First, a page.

2017 has undoubtedly become a time of unease; this uncertainty has become exemplified due to the recent international attention in human inequality, ultimately impairing the progression of humanity to a distressing effect.
Now more than ever is the time for citizens of the world to take pride and embrace their cultural heritage; by embodying their identity whole-heartedly it will ultimately help to raise awareness for emancipation. As London fashion designer Alice Temperley eloquently said: “You have to stay true to your heritage; that’s what your brand is about”.
Immersed in a completely different form of art to Alice Temperley, New Zealand songstress Aaradhna Jayantilal Patel (better known by her artist name Aaradhna) proclaims her enriched cultural heritage with complete advocacy. As she explains from her home in Wellington, being brought up with Samoan, New Zealand and Indian backgrounds throughout her life helped shape her as a musician for which she upholds with genuine affection.
“Both my culture, my blood line have played a big part in my craft. If it wasn’t for my father playing his Indian music around the house as well as taking myself and my siblings along to watch him perform at Diwali festivals and other big celebrations while growing up, plus my mother singing her own Samoan hymns, gospel and country music every hour of the day at home and encouraging me to write my own songs at a young age; I don’t know what I would be doing today.” She admits proudly. – “I grew up in a loud musical household with good traditional food that was always remixed with a fusion of both Samoan and Indian; we heard broken English with a bit of my parents native language throughout our lives, so our upbringing was traditional but not so traditional – if that makes sense? Everything was always fused, mixed and improvised.”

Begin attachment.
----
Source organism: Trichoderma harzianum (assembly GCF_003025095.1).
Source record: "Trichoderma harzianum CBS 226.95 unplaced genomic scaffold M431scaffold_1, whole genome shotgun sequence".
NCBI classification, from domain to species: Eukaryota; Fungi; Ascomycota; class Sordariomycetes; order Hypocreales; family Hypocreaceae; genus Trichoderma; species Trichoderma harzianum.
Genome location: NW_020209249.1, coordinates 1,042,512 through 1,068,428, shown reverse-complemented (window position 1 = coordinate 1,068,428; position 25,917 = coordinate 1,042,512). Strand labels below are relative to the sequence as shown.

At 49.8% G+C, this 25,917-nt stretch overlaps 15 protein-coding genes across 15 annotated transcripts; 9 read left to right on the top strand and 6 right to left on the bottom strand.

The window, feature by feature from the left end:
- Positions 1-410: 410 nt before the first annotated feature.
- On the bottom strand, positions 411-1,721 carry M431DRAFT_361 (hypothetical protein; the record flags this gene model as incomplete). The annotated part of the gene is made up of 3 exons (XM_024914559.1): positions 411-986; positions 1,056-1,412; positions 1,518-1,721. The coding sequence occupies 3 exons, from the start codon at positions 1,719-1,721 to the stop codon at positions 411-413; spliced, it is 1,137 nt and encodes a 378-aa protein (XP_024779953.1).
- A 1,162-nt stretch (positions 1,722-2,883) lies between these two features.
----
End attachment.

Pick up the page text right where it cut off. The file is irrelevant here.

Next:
Aardhana’s fourth studio album Brown Girl released last year gives further testament to her dignified inheritance. Comprehending the fragile state in which cultural diversity is viewed at by particular (sadly) influential individuals; Ms. Patel found necessity in speaking her mind through her remarkable soulful R&B pop formula to expose her side of the story. Although this was vastly revealing, in retrospect Aardhana embellishes that the writing and recording experience was really a healing process.
“I think you hit it on the nail with the songs being therapeutical. I get very personal with my songs because I need a place to vent and I like to do it through music. It gives me a piece of mind and yes I feel empowered when I say how I feel.”
She continues – “To be honest with you I don’t see the point in singing a song that I can’t truly express myself 100%; there has to be a connection. I have to say that I had a bad day, that I’m a fool sometimes, that I love hard, that I mess up or someone closes to me messes up etcetera. When it comes to music I want to be sincere and not hide anything. Everyone has their own stories and expresses it in different forms. I like to express mine through my songs.”
With the record being out for over six months now, how have the songs resonated with you? Especially after performing them live?